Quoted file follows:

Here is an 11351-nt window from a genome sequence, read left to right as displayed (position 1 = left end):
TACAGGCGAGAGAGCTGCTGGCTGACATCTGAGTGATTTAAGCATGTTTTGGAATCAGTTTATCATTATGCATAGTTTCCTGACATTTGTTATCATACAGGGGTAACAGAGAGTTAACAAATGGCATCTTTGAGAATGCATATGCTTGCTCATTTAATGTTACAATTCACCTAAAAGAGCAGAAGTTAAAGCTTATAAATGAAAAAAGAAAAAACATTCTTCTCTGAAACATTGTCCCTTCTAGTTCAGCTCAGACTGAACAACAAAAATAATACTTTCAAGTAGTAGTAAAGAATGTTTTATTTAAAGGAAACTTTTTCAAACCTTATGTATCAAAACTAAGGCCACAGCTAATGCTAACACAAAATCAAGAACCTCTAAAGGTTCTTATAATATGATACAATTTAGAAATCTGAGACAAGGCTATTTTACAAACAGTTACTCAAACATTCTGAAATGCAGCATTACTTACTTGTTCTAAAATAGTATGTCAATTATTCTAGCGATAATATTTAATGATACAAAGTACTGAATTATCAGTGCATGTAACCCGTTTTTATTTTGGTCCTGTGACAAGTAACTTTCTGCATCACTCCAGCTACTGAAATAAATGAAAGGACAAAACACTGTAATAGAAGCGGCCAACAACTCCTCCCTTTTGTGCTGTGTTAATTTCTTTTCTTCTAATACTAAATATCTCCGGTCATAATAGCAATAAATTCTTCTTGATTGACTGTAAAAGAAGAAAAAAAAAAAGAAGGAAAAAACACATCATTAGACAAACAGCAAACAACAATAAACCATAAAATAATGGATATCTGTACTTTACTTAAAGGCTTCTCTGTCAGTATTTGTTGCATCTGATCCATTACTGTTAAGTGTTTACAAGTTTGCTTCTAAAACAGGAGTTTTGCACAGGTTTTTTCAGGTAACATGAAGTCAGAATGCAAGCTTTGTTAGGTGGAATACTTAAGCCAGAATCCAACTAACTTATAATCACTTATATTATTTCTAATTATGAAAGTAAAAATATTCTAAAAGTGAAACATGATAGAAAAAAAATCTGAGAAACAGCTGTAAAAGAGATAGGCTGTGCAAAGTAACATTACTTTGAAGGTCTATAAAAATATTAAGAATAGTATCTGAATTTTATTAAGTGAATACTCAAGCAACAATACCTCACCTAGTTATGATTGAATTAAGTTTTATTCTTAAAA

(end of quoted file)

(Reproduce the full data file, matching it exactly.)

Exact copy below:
Here is an 11351-nt window from a genome sequence, read left to right as displayed (position 1 = left end):
TACAGGCGAGAGAGCTGCTGGCTGACATCTGAGTGATTTAAGCATGTTTTGGAATCAGTTTATCATTATGCATAGTTTCCTGACATTTGTTATCATACAGGGGTAACAGAGAGTTAACAAATGGCATCTTTGAGAATGCATATGCTTGCTCATTTAATGTTACAATTCACCTAAAAGAGCAGAAGTTAAAGCTTATAAATGAAAAAAGAAAAAACATTCTTCTCTGAAACATTGTCCCTTCTAGTTCAGCTCAGACTGAACAACAAAAATAATACTTTCAAGTAGTAGTAAAGAATGTTTTATTTAAAGGAAACTTTTTCAAACCTTATGTATCAAAACTAAGGCCACAGCTAATGCTAACACAAAATCAAGAACCTCTAAAGGTTCTTATAATATGATACAATTTAGAAATCTGAGACAAGGCTATTTTACAAACAGTTACTCAAACATTCTGAAATGCAGCATTACTTACTTGTTCTAAAATAGTATGTCAATTATTCTAGCGATAATATTTAATGATACAAAGTACTGAATTATCAGTGCATGTAACCCGTTTTTATTTTGGTCCTGTGACAAGTAACTTTCTGCATCACTCCAGCTACTGAAATAAATGAAAGGACAAAACACTGTAATAGAAGCGGCCAACAACTCCTCCCTTTTGTGCTGTGTTAATTTCTTTTCTTCTAATACTAAATATCTCCGGTCATAATAGCAATAAATTCTTCTTGATTGACTGTAAAAGAAGAAAAAAAAAAAGAAGGAAAAAACACATCATTAGACAAACAGCAAACAACAATAAACCATAAAATAATGGATATCTGTACTTTACTTAAAGGCTTCTCTGTCAGTATTTGTTGCATCTGATCCATTACTGTTAAGTGTTTACAAGTTTGCTTCTAAAACAGGAGTTTTGCACAGGTTTTTTCAGGTAACATGAAGTCAGAATGCAAGCTTTGTTAGGTGGAATACTTAAGCCAGAATCCAACTAACTTATAATCACTTATATTATTTCTAATTATGAAAGTAAAAATATTCTAAAAGTGAAACATGATAGAAAAAAAATCTGAGAAACAGCTGTAAAAGAGATAGGCTGTGCAAAGTAACATTACTTTGAAGGTCTATAAAAATATTAAGAATAGTATCTGAATTTTATTAAGTGAATACTCAAGCAACAATACCTCACCTAGTTATGATTGAATTAAGTTTTATTCTTAAAA